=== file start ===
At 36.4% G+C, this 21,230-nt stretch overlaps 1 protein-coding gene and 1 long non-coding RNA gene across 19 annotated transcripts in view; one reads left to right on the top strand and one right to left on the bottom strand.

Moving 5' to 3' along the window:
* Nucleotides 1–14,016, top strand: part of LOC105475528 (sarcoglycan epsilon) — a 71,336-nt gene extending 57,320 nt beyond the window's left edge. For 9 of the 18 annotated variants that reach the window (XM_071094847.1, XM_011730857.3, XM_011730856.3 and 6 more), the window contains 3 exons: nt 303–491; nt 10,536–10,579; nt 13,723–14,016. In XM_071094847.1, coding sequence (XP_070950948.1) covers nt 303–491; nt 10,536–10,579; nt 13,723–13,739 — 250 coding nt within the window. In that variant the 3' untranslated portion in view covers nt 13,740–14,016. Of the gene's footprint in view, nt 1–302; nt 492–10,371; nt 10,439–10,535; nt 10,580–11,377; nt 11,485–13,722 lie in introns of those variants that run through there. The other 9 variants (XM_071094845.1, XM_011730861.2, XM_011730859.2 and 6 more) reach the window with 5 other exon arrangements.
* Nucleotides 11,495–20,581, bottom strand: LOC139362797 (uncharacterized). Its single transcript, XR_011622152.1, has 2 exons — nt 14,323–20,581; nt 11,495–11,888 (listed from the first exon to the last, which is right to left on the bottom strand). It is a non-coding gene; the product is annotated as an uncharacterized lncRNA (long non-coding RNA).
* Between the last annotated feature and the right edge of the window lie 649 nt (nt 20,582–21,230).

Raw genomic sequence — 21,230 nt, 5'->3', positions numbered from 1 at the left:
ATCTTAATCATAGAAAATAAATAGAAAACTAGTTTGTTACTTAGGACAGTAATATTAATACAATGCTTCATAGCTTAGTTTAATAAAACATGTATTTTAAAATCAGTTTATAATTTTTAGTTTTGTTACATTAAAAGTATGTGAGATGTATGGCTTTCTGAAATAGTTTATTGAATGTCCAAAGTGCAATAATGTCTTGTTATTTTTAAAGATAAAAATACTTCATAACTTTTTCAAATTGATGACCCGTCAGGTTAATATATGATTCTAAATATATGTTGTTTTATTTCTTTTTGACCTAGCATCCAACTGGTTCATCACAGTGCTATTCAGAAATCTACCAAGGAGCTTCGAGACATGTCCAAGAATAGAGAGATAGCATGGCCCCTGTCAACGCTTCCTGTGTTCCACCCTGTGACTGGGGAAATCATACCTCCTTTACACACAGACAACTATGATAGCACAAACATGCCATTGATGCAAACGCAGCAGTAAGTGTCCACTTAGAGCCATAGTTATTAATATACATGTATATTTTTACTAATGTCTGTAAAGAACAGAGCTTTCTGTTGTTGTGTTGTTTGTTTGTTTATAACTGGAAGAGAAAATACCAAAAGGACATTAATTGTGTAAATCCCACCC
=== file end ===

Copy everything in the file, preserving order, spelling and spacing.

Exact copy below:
At 36.4% G+C, this 21,230-nt stretch overlaps 1 protein-coding gene and 1 long non-coding RNA gene across 19 annotated transcripts in view; one reads left to right on the top strand and one right to left on the bottom strand.

Moving 5' to 3' along the window:
* Nucleotides 1–14,016, top strand: part of LOC105475528 (sarcoglycan epsilon) — a 71,336-nt gene extending 57,320 nt beyond the window's left edge. For 9 of the 18 annotated variants that reach the window (XM_071094847.1, XM_011730857.3, XM_011730856.3 and 6 more), the window contains 3 exons: nt 303–491; nt 10,536–10,579; nt 13,723–14,016. In XM_071094847.1, coding sequence (XP_070950948.1) covers nt 303–491; nt 10,536–10,579; nt 13,723–13,739 — 250 coding nt within the window. In that variant the 3' untranslated portion in view covers nt 13,740–14,016. Of the gene's footprint in view, nt 1–302; nt 492–10,371; nt 10,439–10,535; nt 10,580–11,377; nt 11,485–13,722 lie in introns of those variants that run through there. The other 9 variants (XM_071094845.1, XM_011730861.2, XM_011730859.2 and 6 more) reach the window with 5 other exon arrangements.
* Nucleotides 11,495–20,581, bottom strand: LOC139362797 (uncharacterized). Its single transcript, XR_011622152.1, has 2 exons — nt 14,323–20,581; nt 11,495–11,888 (listed from the first exon to the last, which is right to left on the bottom strand). It is a non-coding gene; the product is annotated as an uncharacterized lncRNA (long non-coding RNA).
* Between the last annotated feature and the right edge of the window lie 649 nt (nt 20,582–21,230).

Raw genomic sequence — 21,230 nt, 5'->3', positions numbered from 1 at the left:
ATCTTAATCATAGAAAATAAATAGAAAACTAGTTTGTTACTTAGGACAGTAATATTAATACAATGCTTCATAGCTTAGTTTAATAAAACATGTATTTTAAAATCAGTTTATAATTTTTAGTTTTGTTACATTAAAAGTATGTGAGATGTATGGCTTTCTGAAATAGTTTATTGAATGTCCAAAGTGCAATAATGTCTTGTTATTTTTAAAGATAAAAATACTTCATAACTTTTTCAAATTGATGACCCGTCAGGTTAATATATGATTCTAAATATATGTTGTTTTATTTCTTTTTGACCTAGCATCCAACTGGTTCATCACAGTGCTATTCAGAAATCTACCAAGGAGCTTCGAGACATGTCCAAGAATAGAGAGATAGCATGGCCCCTGTCAACGCTTCCTGTGTTCCACCCTGTGACTGGGGAAATCATACCTCCTTTACACACAGACAACTATGATAGCACAAACATGCCATTGATGCAAACGCAGCAGTAAGTGTCCACTTAGAGCCATAGTTATTAATATACATGTATATTTTTACTAATGTCTGTAAAGAACAGAGCTTTCTGTTGTTGTGTTGTTTGTTTGTTTATAACTGGAAGAGAAAATACCAAAAGGACATTAATTGTGTAAATCCCACCC